(Bloomberg) -- It used to be that only a handful of wineries made sparkling wine in the U.S.—namely a handful in California owned by Champagne houses such as Chandon and Roederer. The traditional Champagne process takes a lot of time, equipment, and manpower, meaning the bar to entry was always high. But winemakers in the past few years have embraced a style of sparkling wine called pétillant naturel (pet-nat), in which wines finish in the bottle, without the usual addition of yeast and sugar for a second fermentation. A much quicker and cost-efficient process, it’s allowed smaller producers to gain a toehold in the sparkling wine market, too.
A noteworthy uptick in Californian fizz, in particular, comes thanks to winemaker Michael Cruse in Sonoma’s Santa Rosa. Several wineries contract sparkling wine production at his custom-crush facility. He can do both Champagne method and pet-nat—with very impressive results—thus enabling far more wineries to have their own signature sparkler without as much overhead. (He also makes his own superb sparkling wines, under the Ultramarine and Cruse Wine Co. labels, available by mailing list only.)
But this sparkling trend expands beyond California’s borders, with producers from Oregon to Vermont working in whatever way they can to appease the growing American interest in sparkling wine. While cheap proseccos are definitely contributing to this rise, the entire category is gaining steam. The Wine Institute reports an 8 percent increase in sparkling wine consumption in the U.S. year-over-year in 2017. Last year Americans put back 26.3 million cases of the stuff.
Since there’s never been a better moment to drink some fizz from the States, here are eight quality bottles to pop off your Fourth of July.
Winemaker Randall Grahm has been producing idiosyncratic wines from Rhône grape varieties near California’s Santa Cruz for almost 40 years. This spring, Grahm released his first canned wine, a very lightly fizzy take on the delicate strawberry-scented Le Cigare Volant rosé that made his name. Consider it ready-made for a boat or beach cooler. $32 per four-pack
Made from chenin blanc, this compulsively drinkable wine is low in alcohol (11.5%), with just a bit of sweetness to round out its tangy apricot acidity. While his winery’s in Oakland, Calif., winemaker Chris Brockway buys fruit from all around the state. Grapes for the 2017 vintage come from Shell Creek Vineyard, an old plot of land in Paso Robles that’s planted on an ancient seabed. $32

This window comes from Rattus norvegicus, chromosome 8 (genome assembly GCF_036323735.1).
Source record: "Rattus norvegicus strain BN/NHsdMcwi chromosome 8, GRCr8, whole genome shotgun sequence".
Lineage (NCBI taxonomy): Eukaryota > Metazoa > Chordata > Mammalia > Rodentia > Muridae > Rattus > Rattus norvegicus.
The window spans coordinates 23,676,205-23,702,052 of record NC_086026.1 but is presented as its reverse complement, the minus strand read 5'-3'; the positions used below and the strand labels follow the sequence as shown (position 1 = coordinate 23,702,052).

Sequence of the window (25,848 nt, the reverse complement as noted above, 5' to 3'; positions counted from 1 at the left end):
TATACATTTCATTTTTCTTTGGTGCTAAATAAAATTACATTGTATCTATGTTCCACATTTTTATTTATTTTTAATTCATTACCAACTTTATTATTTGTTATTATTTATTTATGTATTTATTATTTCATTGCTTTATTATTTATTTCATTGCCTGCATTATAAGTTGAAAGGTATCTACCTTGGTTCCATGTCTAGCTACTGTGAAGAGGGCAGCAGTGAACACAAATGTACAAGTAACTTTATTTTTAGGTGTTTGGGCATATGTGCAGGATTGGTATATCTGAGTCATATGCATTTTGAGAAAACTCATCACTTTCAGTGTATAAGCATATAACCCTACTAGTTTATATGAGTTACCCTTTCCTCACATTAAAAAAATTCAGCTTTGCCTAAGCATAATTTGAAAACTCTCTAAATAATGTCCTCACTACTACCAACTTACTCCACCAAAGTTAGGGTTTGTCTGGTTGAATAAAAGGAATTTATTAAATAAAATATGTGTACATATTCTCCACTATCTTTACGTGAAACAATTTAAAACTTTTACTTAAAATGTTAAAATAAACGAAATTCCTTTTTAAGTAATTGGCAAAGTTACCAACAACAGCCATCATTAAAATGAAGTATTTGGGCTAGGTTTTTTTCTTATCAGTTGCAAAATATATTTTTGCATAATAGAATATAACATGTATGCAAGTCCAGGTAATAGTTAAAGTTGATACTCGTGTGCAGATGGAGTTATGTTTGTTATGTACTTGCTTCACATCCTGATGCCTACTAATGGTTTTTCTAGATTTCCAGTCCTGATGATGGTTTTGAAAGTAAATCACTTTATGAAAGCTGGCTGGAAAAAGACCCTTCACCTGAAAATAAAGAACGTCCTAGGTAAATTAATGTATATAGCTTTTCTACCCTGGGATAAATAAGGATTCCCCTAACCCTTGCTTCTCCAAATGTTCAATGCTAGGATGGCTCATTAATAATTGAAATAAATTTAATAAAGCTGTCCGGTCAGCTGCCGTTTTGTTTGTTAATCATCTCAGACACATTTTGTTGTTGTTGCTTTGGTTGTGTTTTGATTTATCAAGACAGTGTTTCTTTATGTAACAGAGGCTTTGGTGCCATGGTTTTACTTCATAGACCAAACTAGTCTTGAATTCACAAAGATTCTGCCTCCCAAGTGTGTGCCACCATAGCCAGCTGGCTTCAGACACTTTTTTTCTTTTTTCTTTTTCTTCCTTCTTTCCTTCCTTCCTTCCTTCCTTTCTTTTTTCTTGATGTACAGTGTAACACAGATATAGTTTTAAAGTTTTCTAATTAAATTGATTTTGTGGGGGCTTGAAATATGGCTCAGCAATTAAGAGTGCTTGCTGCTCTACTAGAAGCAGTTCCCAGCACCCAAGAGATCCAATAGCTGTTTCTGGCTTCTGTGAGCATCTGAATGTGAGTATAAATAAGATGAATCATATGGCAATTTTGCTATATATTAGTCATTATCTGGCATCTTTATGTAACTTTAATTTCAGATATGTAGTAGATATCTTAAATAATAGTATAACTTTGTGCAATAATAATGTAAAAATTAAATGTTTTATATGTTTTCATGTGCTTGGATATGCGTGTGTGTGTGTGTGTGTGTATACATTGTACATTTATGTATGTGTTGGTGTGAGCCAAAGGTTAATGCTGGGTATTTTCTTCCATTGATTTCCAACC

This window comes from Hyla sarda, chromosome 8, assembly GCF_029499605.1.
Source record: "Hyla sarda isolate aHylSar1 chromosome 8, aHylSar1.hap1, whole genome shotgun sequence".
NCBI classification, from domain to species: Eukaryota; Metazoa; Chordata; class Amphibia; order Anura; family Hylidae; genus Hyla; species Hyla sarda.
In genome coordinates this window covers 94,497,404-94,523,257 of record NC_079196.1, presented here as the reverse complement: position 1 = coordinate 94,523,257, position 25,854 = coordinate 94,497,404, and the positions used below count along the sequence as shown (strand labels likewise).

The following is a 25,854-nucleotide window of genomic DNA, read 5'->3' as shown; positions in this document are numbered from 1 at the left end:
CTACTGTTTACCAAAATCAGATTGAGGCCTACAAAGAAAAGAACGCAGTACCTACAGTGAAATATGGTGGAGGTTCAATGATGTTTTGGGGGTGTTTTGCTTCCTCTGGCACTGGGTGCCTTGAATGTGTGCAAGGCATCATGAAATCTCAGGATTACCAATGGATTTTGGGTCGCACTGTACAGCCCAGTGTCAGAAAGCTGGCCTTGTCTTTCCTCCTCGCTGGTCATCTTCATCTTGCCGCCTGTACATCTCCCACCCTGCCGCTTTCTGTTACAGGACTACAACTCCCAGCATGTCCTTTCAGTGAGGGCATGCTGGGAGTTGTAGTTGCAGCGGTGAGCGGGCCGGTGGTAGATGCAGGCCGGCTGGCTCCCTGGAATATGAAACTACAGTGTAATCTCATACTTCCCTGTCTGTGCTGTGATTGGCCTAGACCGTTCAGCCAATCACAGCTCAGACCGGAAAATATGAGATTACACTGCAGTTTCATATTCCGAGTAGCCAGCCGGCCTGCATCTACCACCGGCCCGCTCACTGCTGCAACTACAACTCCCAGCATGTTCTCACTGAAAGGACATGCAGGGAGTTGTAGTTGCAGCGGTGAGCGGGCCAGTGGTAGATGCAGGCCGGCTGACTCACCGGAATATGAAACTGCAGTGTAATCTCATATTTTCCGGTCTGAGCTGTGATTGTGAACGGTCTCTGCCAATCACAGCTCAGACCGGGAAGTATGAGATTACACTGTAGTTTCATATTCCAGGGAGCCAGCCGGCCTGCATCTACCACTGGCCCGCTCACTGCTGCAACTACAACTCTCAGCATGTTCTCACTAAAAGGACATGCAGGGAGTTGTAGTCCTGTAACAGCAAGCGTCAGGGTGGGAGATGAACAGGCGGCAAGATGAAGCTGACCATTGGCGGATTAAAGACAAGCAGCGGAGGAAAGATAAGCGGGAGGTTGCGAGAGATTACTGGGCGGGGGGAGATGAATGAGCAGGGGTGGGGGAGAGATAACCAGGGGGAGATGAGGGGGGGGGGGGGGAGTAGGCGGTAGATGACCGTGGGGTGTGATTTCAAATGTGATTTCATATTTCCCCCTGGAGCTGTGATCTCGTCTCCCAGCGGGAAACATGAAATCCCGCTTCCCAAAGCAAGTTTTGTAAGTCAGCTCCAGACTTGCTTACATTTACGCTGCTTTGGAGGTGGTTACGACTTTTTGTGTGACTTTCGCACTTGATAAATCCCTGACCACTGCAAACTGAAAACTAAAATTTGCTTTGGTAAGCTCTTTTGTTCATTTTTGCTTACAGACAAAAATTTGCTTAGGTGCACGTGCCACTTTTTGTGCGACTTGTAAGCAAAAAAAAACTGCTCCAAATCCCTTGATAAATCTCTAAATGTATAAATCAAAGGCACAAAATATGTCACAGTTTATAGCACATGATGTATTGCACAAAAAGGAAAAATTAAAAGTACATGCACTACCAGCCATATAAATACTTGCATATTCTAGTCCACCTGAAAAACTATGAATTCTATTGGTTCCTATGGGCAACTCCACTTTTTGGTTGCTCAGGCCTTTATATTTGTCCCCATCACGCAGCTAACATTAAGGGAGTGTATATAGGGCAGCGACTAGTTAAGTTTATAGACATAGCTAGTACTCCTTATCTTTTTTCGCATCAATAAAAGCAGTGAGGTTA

Alex Krause and John Locke of Birichino have been turning out exceptional wines from California’s Central Coast for a decade now. Bizarrely, their first wine was made from malvasia bianca, a relatively unheard of and definitely underappreciated grape. This slightly hazy, sparkling version is a balance of fragrant white flowers and fresh orange peel. $23
Champagne expat Claude Thibaut is responsible for this exceptional, vibrant Chardonnay-based sparkling wine from Virginia’s Monticello. Thibaut, who formerly made sparkling wine for California’s J Vineyards and Iron House, teamed up with his friend Manuel Janisson, proprietor of the French house Champagne Janisson, to start this small project in 2003. This wine is fragrant and zesty and bats way above its average. $30
Still a young region, Long Island’s North Fork isn’t producing all that much sparkling wine yet, but if what is being made is any indication, it really ought to. Onabay owner Brad Anderson took this project on as a second career and assembled a smart team, including his daughter Chiara and winemaker John Leo. This bottling, from a Chardonnay vineyard planted very close to Peconic Bay, has great crunchy green apple fruit. $22
The OG American sparkler, Schramsberg’s been producing this bubbly for more than 50 years, and it’s still a consistently well-priced, elegant wine. Made in the traditional Champagne method from grapes sourced in both Napa and Sonoma, this full-bodied sparkler always has an alluring lemon meringue aspect to it—rich and uplifting all at once. $41
As a side project to their winery Bedrock Vineyards, Morgan Twain Peterson and Chris Cottrell have been producing single-vineyard sparkling wines for the past five or six years. This rosé from the Alder Springs Vineyard in Mendocino County is a delight, full of addictive red berry fruit that’s matched with a tangy mandarin orange flavor. When you find it, buy it. This one sells fast. $60
Made from pinot noir from Tony Soter’s biodynamic Mineral Springs vineyard in Oregon’s Willamette Valley, this sparkling rosé is one of the best American sparklers year in and out. The Champagne-method wine is aged four years before it’s sold, resulting in a bubbly that’s fragrant and full of fruit, with little funk. Its textural richness makes for sublime pairing with summer grillables. $65
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